Tristan neither approached Degrassi’s newest bad boy Zig nor tried to buy pills off of some shady-looking guys in an alley at night, so it’s pretty obvious that the “steroids” he gave to Miles are fake. It’s a clever move in general, but one that seems like another desperate ploy in the hands of Tristan, as opposed to a useful plot device as done by Sean Cameron in Jagged Little Pill.
Dallas rightfully scolds Tristan, forcing the truth about the pills to be divulged. From that point on the plot treads predictable water. Tristan tells Miles the truth about the pills, Miles gets angry, Tristan solves the issue and everything is all peachy by episode’s end. Tristan cleverly cleans up his “steroid” mess by doling out pills that will conveniently flush away any of the “steroids” the players have taken, though excluding Miles and Dallas none of the other players will ever know both pills they took were fake. However, that situation brings up questions of its own: why did the majority of the team seem to take the steroids, and how was Dallas the only one who seemed to know that the league conducts random drug tests?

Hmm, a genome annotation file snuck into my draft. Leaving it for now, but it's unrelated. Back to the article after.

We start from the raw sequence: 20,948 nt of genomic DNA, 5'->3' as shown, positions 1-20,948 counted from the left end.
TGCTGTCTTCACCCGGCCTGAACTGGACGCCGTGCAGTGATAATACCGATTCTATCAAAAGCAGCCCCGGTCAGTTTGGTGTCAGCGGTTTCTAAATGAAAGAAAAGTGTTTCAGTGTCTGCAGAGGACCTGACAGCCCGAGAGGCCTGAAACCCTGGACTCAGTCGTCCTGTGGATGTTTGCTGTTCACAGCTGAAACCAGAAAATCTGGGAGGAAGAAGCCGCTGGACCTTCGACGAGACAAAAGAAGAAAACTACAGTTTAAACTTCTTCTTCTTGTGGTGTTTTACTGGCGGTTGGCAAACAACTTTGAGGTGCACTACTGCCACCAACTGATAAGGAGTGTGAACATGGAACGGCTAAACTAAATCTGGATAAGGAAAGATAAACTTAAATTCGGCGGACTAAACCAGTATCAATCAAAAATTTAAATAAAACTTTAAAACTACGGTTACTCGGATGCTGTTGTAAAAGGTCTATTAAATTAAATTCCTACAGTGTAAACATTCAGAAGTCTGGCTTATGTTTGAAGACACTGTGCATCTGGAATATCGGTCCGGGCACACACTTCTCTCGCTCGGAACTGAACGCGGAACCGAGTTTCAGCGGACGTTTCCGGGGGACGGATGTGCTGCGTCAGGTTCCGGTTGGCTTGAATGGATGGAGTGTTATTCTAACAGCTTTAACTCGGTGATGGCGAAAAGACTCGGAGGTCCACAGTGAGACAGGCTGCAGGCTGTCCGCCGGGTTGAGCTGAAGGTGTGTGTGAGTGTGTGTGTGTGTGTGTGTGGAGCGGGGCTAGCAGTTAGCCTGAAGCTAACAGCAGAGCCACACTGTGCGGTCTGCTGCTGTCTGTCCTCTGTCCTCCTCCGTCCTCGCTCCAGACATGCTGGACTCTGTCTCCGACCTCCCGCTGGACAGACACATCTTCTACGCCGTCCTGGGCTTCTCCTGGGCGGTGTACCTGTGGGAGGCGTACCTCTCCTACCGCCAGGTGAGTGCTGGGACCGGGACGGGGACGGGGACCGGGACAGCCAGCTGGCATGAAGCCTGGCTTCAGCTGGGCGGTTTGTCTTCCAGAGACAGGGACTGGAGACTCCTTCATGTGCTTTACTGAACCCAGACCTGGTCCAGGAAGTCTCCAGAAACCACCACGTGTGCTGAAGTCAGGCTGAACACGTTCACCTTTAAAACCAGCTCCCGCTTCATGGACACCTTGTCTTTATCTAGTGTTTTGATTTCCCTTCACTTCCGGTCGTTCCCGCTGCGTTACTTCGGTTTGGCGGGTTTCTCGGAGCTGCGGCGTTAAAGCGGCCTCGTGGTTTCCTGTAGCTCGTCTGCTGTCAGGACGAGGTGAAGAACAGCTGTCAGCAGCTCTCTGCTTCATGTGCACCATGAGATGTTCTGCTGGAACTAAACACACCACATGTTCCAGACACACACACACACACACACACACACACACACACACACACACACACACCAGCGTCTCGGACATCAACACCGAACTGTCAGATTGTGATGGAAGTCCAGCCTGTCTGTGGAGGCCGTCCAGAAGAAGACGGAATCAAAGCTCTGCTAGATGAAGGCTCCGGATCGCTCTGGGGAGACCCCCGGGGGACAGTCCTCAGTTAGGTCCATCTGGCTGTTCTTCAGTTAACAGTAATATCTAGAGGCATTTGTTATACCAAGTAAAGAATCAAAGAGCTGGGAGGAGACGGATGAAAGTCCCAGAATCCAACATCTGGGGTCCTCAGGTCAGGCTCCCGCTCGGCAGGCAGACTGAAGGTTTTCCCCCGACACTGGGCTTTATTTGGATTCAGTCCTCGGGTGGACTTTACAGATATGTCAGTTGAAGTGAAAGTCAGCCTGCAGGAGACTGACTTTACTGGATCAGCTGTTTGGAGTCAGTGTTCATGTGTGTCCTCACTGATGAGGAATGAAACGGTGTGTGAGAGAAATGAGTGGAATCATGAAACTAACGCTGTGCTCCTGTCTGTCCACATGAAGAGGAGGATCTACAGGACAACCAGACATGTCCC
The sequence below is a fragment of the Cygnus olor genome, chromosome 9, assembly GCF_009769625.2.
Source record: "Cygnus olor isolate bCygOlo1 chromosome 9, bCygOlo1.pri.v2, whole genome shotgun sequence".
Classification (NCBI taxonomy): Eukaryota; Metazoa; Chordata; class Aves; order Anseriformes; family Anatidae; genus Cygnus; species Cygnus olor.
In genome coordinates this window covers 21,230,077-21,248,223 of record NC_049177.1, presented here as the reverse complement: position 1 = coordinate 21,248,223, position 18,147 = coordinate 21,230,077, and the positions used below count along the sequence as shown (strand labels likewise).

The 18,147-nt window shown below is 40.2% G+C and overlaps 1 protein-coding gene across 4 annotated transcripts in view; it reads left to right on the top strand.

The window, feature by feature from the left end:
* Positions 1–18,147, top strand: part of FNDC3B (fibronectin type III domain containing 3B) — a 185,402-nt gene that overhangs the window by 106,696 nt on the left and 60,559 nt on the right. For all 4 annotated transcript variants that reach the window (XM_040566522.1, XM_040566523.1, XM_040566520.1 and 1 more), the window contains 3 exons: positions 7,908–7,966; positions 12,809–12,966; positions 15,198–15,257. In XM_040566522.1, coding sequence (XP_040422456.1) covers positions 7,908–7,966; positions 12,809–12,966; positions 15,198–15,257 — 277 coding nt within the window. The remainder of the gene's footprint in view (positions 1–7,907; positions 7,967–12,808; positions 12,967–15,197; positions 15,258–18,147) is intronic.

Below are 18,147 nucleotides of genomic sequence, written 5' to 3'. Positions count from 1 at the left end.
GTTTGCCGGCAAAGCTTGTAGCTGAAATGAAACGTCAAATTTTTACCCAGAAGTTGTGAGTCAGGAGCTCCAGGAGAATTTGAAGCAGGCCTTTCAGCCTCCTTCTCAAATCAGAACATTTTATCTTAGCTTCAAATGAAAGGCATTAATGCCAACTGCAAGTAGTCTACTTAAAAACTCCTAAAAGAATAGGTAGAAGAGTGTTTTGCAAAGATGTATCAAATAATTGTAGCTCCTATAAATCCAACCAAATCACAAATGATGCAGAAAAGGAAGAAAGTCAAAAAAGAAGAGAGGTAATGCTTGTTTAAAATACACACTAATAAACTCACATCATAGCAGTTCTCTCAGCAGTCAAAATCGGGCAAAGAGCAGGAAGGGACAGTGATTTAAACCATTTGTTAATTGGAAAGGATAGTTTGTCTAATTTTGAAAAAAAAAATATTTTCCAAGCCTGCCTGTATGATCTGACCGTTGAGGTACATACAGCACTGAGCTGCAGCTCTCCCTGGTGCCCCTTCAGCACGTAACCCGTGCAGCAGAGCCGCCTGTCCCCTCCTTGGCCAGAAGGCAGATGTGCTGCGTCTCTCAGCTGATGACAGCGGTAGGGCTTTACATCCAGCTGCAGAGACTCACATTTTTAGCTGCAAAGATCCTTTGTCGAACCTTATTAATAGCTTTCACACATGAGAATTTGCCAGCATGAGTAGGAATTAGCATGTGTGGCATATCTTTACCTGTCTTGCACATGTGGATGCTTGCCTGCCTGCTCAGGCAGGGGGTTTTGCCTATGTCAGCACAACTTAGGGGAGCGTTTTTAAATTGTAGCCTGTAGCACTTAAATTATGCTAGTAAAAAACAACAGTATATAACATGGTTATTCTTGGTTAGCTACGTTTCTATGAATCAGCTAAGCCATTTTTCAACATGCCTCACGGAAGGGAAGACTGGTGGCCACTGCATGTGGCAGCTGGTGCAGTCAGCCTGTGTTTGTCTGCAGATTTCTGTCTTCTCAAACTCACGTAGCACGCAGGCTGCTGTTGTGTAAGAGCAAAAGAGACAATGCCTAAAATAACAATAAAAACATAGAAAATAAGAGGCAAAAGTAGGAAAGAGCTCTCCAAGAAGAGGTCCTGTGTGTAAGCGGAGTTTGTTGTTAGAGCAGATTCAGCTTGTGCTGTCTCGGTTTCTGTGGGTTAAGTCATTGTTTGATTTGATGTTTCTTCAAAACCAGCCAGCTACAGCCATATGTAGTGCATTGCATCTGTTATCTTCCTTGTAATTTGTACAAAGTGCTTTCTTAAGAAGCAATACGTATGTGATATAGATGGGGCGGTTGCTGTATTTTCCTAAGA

By the end of the episode, an even bigger question was left unanswered…what was the point of all of this? It was an awful lot of work to try and develop Tristan and Miles’ relationship, whatever it may be, and the placebo effect in the storyline was summed up by nothing more than a throwaway line.